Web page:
Turning point for bright young lights

Posted on 7 Oct 2010 by The Manufacturer

Looking for an inspiring tale of transformation from old to modern, sales-driven UK manufacturing with growing exports? Then look no further than this revamped British engineering company run by a talented and driven team, devoted to finding that elusive market differentiator in a commodity market. This is not a philosophy, MD Justin Levine tells Will Stirling

The Parvalux story is an insight into regeneration of old school UK industry. A company with a good brand but few modern practices has transformed into that one-time rare thing: a successful privately-owned British manufacturing business, competing on a level playing field and winning business from global competitors, including German, French and even Chinese companies. Parvalux could be a metaphor for the future of UK manufacturing.

“I can show you samples on the shop floor that we’re putting into volume production that you won’t find anywhere else in the world,” says Justin Levine, managing director of Parvalux, the UK’s biggest manufacturer of geared motors.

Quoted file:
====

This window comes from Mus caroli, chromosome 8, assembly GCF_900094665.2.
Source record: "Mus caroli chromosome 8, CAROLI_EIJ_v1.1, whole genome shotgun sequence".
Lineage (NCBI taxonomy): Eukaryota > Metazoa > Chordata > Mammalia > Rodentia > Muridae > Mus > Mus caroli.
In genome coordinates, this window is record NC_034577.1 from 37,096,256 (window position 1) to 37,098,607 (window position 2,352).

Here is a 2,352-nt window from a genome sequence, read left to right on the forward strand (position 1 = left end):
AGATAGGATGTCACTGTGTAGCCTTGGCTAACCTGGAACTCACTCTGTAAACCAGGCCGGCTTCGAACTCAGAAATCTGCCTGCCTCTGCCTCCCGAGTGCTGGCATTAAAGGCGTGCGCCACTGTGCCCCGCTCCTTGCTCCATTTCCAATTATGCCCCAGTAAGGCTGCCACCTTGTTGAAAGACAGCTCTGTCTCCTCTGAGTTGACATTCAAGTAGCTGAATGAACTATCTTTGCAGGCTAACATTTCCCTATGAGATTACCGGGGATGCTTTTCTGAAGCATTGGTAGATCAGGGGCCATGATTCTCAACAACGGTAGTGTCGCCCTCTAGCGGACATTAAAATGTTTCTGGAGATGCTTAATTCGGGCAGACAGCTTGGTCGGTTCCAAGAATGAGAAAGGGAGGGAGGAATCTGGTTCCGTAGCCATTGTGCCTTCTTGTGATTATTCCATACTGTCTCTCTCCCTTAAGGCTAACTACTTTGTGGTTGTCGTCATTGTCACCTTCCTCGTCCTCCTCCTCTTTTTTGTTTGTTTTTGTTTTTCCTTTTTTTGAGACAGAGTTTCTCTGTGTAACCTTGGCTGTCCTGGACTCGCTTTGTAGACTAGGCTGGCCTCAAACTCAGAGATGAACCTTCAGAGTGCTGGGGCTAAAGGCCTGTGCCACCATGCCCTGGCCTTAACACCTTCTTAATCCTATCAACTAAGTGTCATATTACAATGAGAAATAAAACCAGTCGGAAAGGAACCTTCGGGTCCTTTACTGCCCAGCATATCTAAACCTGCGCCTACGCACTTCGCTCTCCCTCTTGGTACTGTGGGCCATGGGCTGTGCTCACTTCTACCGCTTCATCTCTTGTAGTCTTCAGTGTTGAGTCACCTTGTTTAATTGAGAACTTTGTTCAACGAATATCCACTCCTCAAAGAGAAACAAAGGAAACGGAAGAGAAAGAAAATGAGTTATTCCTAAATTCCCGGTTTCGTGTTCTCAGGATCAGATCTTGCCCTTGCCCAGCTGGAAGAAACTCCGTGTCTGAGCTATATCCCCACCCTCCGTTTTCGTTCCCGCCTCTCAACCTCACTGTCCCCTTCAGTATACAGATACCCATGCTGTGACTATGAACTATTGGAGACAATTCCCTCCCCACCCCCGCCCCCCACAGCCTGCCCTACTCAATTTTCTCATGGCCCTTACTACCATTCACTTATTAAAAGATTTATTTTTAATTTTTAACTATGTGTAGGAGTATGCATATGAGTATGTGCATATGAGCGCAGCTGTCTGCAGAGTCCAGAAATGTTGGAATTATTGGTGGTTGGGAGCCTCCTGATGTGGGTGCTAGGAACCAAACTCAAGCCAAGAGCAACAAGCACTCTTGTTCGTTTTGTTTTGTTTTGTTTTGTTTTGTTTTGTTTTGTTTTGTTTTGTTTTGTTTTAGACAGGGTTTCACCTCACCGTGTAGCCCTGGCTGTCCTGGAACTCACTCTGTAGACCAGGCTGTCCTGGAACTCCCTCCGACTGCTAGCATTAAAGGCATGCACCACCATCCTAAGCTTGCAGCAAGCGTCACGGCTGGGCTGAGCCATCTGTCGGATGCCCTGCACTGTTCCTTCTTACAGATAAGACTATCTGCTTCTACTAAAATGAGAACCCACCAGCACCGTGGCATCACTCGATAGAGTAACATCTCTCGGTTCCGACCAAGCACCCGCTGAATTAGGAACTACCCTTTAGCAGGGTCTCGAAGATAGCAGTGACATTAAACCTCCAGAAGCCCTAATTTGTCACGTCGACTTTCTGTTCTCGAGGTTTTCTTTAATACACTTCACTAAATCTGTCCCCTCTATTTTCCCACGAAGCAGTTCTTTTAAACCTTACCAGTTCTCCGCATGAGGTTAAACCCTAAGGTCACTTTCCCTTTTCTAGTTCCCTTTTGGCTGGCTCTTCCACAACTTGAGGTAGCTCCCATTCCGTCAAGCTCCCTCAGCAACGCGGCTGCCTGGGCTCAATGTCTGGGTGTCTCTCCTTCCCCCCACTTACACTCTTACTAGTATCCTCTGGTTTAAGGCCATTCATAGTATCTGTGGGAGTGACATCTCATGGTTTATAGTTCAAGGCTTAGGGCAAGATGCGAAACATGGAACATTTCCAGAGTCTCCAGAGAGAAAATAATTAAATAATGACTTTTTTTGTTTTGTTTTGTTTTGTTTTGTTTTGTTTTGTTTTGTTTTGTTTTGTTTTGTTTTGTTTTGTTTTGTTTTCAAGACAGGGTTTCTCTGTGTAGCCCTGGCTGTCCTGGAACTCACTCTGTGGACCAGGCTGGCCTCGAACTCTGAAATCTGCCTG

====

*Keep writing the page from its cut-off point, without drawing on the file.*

He is arguing, persuasively, for the power of branding as a market differentiator, where customers of products even as functional as geared motors want an aesthetic dimension to what they buy. “This is not a philosophy, customers have bought customised motors,” he says triumphantly. “Even with our very good customers, we constantly need to tender for work and examine our value-add proposition.” It would be hard to disagree with Levine such is his conviction and energy in explaining why Parvalux will succeed at what it plans to do. But it is a grand ambition.

Parvalux – the name derives from the Latin ‘parvulus’ and ‘lux’ and means ‘young light’ – was started in 1947, and has made complete gear-motor units since 1957. A one-time market leading company, it lost its way in the 1990s as opportunities to modernise were missed, and output and staff morale declined. New blood, a merger with its closest rival and a re-born common purpose has put the company back in track, and production is up to 250,000 units today. But while it operates in a vast and competitive market, Levine is bullish about prospects, now that some of the hard transformation work is done.

“The volume of DC technology brushed and brushless motors produced in Western Europe is an ocean and we are, at present, a drop. But what I see is our current product platform, with a pipeline of real projects – i.e. real prototypes received by customers and with letters of intent – the volume is there to double the size of our business. This is a pragmatic view.” Levine, a smart, strategic thinker with an MBA and 20 years experience in growing companies in the industrial automation sector, radiates the confidence that his approach, and that of owner and CEO Steven Clark, will claim further market share.